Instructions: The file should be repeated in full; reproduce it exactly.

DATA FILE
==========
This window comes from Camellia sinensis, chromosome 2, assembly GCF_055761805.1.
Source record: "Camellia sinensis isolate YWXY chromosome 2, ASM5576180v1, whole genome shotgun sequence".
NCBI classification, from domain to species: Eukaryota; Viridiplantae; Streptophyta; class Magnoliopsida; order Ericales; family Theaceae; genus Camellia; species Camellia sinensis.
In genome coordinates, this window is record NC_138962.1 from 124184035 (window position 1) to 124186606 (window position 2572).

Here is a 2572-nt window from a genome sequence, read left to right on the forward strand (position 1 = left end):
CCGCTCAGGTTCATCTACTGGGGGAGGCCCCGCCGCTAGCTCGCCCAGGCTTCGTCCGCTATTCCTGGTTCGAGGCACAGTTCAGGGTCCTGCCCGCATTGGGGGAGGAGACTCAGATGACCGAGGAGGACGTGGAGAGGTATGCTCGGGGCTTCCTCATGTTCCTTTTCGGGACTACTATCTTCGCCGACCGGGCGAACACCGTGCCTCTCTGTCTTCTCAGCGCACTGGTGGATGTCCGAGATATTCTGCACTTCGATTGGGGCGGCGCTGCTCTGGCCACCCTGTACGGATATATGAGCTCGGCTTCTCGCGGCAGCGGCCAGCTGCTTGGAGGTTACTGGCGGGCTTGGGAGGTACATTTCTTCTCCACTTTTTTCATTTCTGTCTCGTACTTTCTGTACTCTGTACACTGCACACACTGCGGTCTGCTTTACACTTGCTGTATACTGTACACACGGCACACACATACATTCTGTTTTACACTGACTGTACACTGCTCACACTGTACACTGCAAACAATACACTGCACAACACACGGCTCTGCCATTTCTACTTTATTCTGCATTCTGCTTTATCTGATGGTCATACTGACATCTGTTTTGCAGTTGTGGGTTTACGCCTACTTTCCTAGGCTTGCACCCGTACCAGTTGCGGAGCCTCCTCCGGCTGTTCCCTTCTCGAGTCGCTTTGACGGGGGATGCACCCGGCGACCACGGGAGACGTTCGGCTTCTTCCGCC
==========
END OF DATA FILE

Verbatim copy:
This window comes from Camellia sinensis, chromosome 2, assembly GCF_055761805.1.
Source record: "Camellia sinensis isolate YWXY chromosome 2, ASM5576180v1, whole genome shotgun sequence".
NCBI classification, from domain to species: Eukaryota; Viridiplantae; Streptophyta; class Magnoliopsida; order Ericales; family Theaceae; genus Camellia; species Camellia sinensis.
In genome coordinates, this window is record NC_138962.1 from 124184035 (window position 1) to 124186606 (window position 2572).

Here is a 2572-nt window from a genome sequence, read left to right on the forward strand (position 1 = left end):
CCGCTCAGGTTCATCTACTGGGGGAGGCCCCGCCGCTAGCTCGCCCAGGCTTCGTCCGCTATTCCTGGTTCGAGGCACAGTTCAGGGTCCTGCCCGCATTGGGGGAGGAGACTCAGATGACCGAGGAGGACGTGGAGAGGTATGCTCGGGGCTTCCTCATGTTCCTTTTCGGGACTACTATCTTCGCCGACCGGGCGAACACCGTGCCTCTCTGTCTTCTCAGCGCACTGGTGGATGTCCGAGATATTCTGCACTTCGATTGGGGCGGCGCTGCTCTGGCCACCCTGTACGGATATATGAGCTCGGCTTCTCGCGGCAGCGGCCAGCTGCTTGGAGGTTACTGGCGGGCTTGGGAGGTACATTTCTTCTCCACTTTTTTCATTTCTGTCTCGTACTTTCTGTACTCTGTACACTGCACACACTGCGGTCTGCTTTACACTTGCTGTATACTGTACACACGGCACACACATACATTCTGTTTTACACTGACTGTACACTGCTCACACTGTACACTGCAAACAATACACTGCACAACACACGGCTCTGCCATTTCTACTTTATTCTGCATTCTGCTTTATCTGATGGTCATACTGACATCTGTTTTGCAGTTGTGGGTTTACGCCTACTTTCCTAGGCTTGCACCCGTACCAGTTGCGGAGCCTCCTCCGGCTGTTCCCTTCTCGAGTCGCTTTGACGGGGGATGCACCCGGCGACCACGGGAGACGTTCGGCTTCTTCCGCC